The Bowery Boys Meet The Monsters (1954)
The Boys meaning Leo Gorcey and Huntz Hall specifically, continued there on screen shenanigans in this sixty-five minute effort that plays like an elongated Three Stooges short with more than a few gags and plot points I’ve seen Curly, Larry and Moe have to deal with as well.
Opening up as many of the Bowery Boys features do in Louie’s Sweetshop, the duo have their hearts in the right place as usual when they set out to find a proper baseball field for local hooligans to play at. Surely that will stop errant flyballs from smashing through Louie’s front window at the shop. Louie for the uninitiated was played by Bernard Gorcey, Leo’s real life father. Leo and Huntz have the perfect location in mind situated on property owned by the strange inhabitants of a house near by.
Time to go over and plead their case as only Leo can with his many tongue twisting one liners. The boys soon come to realize that the property owners are really a variation of the Addams Family with far more murderous intentions than Gomez and Morticia ever displayed. It’s a family of mad scientists and ghouls led by John Dehner. He’s a madman who is in need of a dimwitted brain to transplant into the skull of his gorilla. He’s got competition with Lloyd Corrigan who needs a head to go atop his robotic monster. Then there’s the clearly mad and flighty Ellen Corby who wants to feed the boys to her man eating plant. Laura Mason is a Vampira of sorts and has designs on the boys blood and there is even a Lerch like butler played by Paul Wexler. Tall, slow and lanky.
“Walk this way please.” and here I thought that was a Mel Brooks joke!
The boys get coerced into spending the night which sets the scares and monstrous ideas of Dehner and company in motion. There’s even a Jekyll Hyde potion that Wexler tries turning him into a giant Neanderthal like creature that has the boys shaking in their suits. Also wreaking havoc on Huntz and then Leo is the giant sized Robot that Corrigan controls by remote control and has Leo’s head marked for. Huntz is tagged as the perfect candidate in Dehner’s search for the brain of a dimwit.
The latter half of this 65 minute special plays like a cross between a couple of Stooge’s shorts I recall, 1946’s A Bird in the Head and 1948’s Crime On Their Hands and the now classic 1948 spoof Abbott and Costello Meet Frankenstein. I know this plays for the kiddies best of all but I did grow up watching the Bowery Boys on TV whenever they came up in the listings. Mom and Dad recalled them from their youth and always referred to the boys by their screen names, Slip and Sach when talking about them.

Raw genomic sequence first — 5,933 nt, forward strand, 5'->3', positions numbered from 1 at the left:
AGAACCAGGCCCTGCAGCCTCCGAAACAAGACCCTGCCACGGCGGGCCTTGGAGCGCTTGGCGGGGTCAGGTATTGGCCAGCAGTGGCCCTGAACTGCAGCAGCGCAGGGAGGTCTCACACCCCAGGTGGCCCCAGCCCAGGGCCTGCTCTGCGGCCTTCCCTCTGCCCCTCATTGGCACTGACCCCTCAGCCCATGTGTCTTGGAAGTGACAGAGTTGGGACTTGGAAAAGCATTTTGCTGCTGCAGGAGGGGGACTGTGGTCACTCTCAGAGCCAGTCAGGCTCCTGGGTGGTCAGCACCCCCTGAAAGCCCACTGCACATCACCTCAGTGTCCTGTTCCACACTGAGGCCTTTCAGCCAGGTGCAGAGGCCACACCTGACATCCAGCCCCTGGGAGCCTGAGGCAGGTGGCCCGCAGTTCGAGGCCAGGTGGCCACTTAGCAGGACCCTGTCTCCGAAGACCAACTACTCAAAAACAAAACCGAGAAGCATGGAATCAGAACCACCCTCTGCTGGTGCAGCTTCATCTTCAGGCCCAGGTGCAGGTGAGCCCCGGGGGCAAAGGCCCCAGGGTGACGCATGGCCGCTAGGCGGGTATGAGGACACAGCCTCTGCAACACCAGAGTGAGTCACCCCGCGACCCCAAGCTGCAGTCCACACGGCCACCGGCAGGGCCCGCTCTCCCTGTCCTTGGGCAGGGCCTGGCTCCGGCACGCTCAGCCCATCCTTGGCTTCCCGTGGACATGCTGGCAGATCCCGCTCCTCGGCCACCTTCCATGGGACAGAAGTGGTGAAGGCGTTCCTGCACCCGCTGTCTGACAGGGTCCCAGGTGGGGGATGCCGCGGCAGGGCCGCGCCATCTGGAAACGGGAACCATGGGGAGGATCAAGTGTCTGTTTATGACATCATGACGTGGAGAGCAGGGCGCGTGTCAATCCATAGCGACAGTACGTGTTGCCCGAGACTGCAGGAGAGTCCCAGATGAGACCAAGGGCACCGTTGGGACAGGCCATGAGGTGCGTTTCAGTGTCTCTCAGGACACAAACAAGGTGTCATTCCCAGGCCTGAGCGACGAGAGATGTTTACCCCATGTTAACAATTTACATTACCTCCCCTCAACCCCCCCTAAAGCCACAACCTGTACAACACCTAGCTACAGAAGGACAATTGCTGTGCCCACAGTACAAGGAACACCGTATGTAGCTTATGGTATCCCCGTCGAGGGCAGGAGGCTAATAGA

Knowing this is meant for the juvenile crowd still doesn’t stop me from wondering who is borrowing from who. Plenty of the gags in this movie are dead on copycats of Three Stooges routines but just because I saw the Stooges do it first doesn’t necessarily mean it was their gag to begin with. If I look at the year of the release then absolutely, this one’s recycling Moe and Larry’s gag of being locked in a closet and cutting a hole through the wall to escape ….. right into the gorilla’s cage on the other side. Leo and Huntz play it exactly the same here and Leo even states a line I’ve heard one of the Stooges say that I’ve borrowed a time or two, “I stayed awake all last night to see if I snored and I didn’t.” Again was this originally a Stooges line? That’s where I learned it from ages ago so from my perspective, it’s a Stooges quote.
Directed by Edward Bernds, the film also has Leo’s brother, David Gorcey returning to his role of Chuck. David has little to do here until the end when he, Louie and Benny Bartlett turn up to save Leo and Huntz from the crazies only to find themselves in peril as well. I suppose those Stooge comparisons all lie with the director. He helmed the camera for both those Three Stooges episodes and countless others during his career. He was also the credited writer on A Bird In The Head. And then there’s the writer Elwood Ullman. Would you believe he penned the other Stooge episode and this Bowery Boys scare fest? These guys really knew how to recycle their own work.
In the end who really cares I suppose. You either like what the duo have to offer or you don’t. I get a kick out of Leo’s Cagney act and Hall gets me chuckling at times though I do wonder if some of the Bowery Boys features might have been best served as shorts of the 18 minute variety like their counterparts over at Columbia.
John Dehner’s appearing in the film is a big plus. A total pro, Dehner has a huge 286 credits to his name at the IMDB. Beginning in the 1940’s he would continue to appear in TV and film up to the War and Remembrance mini-series in 1989. Like John, co star Ellen Corby has 266 credits listed and her career ranged from the 1930’into the 1990’s where she continued to play Grandma Walton into her 80’s.
If you’re looking for a helping of the Bowery Boys Meet the Monsters, it can be found as part of the Warner Archive series that issued the Gorcey-Hall films on DVD in four volumes. A nice collection for a film fan to place on the shelf.